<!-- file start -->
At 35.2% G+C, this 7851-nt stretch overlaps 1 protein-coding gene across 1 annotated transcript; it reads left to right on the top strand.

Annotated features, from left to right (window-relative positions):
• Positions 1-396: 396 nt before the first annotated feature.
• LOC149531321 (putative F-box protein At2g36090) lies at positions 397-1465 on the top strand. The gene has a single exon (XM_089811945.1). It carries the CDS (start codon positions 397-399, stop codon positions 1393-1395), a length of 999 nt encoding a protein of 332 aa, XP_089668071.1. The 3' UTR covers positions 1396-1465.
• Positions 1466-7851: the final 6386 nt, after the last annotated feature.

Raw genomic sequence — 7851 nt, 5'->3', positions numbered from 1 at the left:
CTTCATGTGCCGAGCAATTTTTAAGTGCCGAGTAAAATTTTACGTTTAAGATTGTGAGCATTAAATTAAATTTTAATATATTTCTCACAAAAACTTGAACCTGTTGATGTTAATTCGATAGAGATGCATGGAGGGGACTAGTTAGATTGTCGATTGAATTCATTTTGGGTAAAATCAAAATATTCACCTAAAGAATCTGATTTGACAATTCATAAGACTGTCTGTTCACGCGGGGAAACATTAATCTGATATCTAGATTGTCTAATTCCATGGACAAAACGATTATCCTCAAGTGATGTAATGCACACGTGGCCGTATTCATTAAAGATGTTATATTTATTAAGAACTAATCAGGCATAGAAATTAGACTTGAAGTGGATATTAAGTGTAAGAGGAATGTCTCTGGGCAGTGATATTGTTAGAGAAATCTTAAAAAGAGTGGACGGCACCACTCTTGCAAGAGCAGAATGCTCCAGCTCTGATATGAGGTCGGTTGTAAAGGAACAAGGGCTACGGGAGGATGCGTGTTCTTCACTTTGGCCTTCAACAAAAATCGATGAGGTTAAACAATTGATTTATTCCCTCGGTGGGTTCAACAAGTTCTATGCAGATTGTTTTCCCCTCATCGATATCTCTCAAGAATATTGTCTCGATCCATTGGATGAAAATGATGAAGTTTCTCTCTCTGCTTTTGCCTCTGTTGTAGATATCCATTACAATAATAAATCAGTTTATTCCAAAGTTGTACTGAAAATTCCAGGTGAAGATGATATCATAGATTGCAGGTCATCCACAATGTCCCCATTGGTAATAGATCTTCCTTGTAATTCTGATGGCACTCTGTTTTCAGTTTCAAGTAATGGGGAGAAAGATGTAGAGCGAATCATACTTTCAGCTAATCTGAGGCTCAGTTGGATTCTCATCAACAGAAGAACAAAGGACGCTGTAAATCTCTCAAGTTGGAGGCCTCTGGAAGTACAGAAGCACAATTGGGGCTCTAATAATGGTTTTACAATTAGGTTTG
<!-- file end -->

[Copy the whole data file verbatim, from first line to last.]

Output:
At 35.2% G+C, this 7851-nt stretch overlaps 1 protein-coding gene across 1 annotated transcript; it reads left to right on the top strand.

Annotated features, from left to right (window-relative positions):
• Positions 1-396: 396 nt before the first annotated feature.
• LOC149531321 (putative F-box protein At2g36090) lies at positions 397-1465 on the top strand. The gene has a single exon (XM_089811945.1). It carries the CDS (start codon positions 397-399, stop codon positions 1393-1395), a length of 999 nt encoding a protein of 332 aa, XP_089668071.1. The 3' UTR covers positions 1396-1465.
• Positions 1466-7851: the final 6386 nt, after the last annotated feature.

Raw genomic sequence — 7851 nt, 5'->3', positions numbered from 1 at the left:
CTTCATGTGCCGAGCAATTTTTAAGTGCCGAGTAAAATTTTACGTTTAAGATTGTGAGCATTAAATTAAATTTTAATATATTTCTCACAAAAACTTGAACCTGTTGATGTTAATTCGATAGAGATGCATGGAGGGGACTAGTTAGATTGTCGATTGAATTCATTTTGGGTAAAATCAAAATATTCACCTAAAGAATCTGATTTGACAATTCATAAGACTGTCTGTTCACGCGGGGAAACATTAATCTGATATCTAGATTGTCTAATTCCATGGACAAAACGATTATCCTCAAGTGATGTAATGCACACGTGGCCGTATTCATTAAAGATGTTATATTTATTAAGAACTAATCAGGCATAGAAATTAGACTTGAAGTGGATATTAAGTGTAAGAGGAATGTCTCTGGGCAGTGATATTGTTAGAGAAATCTTAAAAAGAGTGGACGGCACCACTCTTGCAAGAGCAGAATGCTCCAGCTCTGATATGAGGTCGGTTGTAAAGGAACAAGGGCTACGGGAGGATGCGTGTTCTTCACTTTGGCCTTCAACAAAAATCGATGAGGTTAAACAATTGATTTATTCCCTCGGTGGGTTCAACAAGTTCTATGCAGATTGTTTTCCCCTCATCGATATCTCTCAAGAATATTGTCTCGATCCATTGGATGAAAATGATGAAGTTTCTCTCTCTGCTTTTGCCTCTGTTGTAGATATCCATTACAATAATAAATCAGTTTATTCCAAAGTTGTACTGAAAATTCCAGGTGAAGATGATATCATAGATTGCAGGTCATCCACAATGTCCCCATTGGTAATAGATCTTCCTTGTAATTCTGATGGCACTCTGTTTTCAGTTTCAAGTAATGGGGAGAAAGATGTAGAGCGAATCATACTTTCAGCTAATCTGAGGCTCAGTTGGATTCTCATCAACAGAAGAACAAAGGACGCTGTAAATCTCTCAAGTTGGAGGCCTCTGGAAGTACAGAAGCACAATTGGGGCTCTAATAATGGTTTTACAATTAGGTTTG